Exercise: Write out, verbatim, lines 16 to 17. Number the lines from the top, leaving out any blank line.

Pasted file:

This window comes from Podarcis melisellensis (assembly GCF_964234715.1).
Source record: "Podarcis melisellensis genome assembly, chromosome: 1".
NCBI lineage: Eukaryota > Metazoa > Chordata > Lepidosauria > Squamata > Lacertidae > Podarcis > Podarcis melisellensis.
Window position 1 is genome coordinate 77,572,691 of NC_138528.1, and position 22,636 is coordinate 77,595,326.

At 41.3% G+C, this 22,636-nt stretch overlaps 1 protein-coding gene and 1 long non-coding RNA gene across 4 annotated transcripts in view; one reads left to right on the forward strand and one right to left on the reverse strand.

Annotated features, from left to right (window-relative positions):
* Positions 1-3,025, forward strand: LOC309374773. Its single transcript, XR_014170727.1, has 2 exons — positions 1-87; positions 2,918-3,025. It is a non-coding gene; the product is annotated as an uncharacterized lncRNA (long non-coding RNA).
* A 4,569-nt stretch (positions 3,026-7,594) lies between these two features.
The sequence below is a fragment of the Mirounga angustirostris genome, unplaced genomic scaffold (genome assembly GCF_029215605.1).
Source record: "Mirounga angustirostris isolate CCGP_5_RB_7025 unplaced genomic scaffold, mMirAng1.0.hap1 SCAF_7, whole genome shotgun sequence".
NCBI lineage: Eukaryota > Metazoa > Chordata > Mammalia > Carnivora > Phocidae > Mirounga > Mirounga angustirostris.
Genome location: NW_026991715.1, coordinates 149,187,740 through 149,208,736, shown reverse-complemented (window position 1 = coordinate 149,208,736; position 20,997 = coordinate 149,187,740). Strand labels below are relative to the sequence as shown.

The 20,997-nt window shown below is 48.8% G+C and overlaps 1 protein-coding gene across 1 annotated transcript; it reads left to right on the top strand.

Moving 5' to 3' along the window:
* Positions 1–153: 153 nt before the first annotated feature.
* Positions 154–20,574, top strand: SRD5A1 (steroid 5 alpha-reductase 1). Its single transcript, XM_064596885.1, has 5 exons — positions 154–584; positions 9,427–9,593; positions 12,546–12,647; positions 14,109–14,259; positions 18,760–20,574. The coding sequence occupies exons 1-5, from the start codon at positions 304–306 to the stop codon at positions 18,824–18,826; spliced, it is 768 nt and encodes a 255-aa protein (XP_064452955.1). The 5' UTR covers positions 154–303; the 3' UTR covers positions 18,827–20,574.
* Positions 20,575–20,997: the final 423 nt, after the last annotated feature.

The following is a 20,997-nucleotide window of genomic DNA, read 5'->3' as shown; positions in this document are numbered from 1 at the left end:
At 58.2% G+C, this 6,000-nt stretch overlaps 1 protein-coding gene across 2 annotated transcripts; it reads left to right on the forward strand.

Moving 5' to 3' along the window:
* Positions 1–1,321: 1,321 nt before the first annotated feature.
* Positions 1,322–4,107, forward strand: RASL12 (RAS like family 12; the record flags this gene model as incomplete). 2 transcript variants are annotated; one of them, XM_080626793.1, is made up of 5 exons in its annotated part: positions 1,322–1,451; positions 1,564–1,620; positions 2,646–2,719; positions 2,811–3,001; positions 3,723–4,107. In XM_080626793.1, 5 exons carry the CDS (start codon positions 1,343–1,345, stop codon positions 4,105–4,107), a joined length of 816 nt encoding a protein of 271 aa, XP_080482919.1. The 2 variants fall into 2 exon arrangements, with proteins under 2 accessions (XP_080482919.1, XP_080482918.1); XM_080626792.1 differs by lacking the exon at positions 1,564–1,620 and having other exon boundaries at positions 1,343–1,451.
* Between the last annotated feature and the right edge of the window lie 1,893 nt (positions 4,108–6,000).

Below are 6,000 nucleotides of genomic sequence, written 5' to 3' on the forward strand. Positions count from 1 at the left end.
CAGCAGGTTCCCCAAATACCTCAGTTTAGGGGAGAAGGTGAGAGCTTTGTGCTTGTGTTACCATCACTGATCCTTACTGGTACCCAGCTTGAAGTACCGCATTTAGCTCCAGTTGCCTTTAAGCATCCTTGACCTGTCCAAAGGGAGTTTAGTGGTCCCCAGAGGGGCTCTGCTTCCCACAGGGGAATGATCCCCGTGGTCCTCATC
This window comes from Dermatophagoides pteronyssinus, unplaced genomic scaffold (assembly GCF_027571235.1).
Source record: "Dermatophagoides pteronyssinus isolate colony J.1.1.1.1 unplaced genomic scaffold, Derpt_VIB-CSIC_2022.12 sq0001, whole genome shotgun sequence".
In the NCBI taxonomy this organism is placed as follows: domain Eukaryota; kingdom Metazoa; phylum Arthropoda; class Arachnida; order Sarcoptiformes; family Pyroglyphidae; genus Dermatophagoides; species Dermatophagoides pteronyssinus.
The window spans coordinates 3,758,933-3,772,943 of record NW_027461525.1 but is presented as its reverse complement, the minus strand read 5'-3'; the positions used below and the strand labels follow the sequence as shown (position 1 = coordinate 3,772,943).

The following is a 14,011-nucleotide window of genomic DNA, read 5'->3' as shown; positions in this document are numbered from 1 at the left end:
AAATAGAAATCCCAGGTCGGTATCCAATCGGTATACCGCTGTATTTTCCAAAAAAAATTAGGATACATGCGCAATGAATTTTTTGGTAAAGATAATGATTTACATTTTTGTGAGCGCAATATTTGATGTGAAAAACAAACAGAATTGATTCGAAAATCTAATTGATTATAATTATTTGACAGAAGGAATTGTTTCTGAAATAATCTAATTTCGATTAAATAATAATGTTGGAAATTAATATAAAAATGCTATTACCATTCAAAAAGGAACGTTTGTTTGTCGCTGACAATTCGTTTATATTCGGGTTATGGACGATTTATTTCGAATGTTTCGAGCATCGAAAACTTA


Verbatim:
* Positions 154–20,574, top strand: SRD5A1 (steroid 5 alpha-reductase 1). Its single transcript, XM_064596885.1, has 5 exons — positions 154–584; positions 9,427–9,593; positions 12,546–12,647; positions 14,109–14,259; positions 18,760–20,574. The coding sequence occupies exons 1-5, from the start codon at positions 304–306 to the stop codon at positions 18,824–18,826; spliced, it is 768 nt and encodes a 255-aa protein (XP_064452955.1). The 5' UTR covers positions 154–303; the 3' UTR covers positions 18,827–20,574.
* Positions 20,575–20,997: the final 423 nt, after the last annotated feature.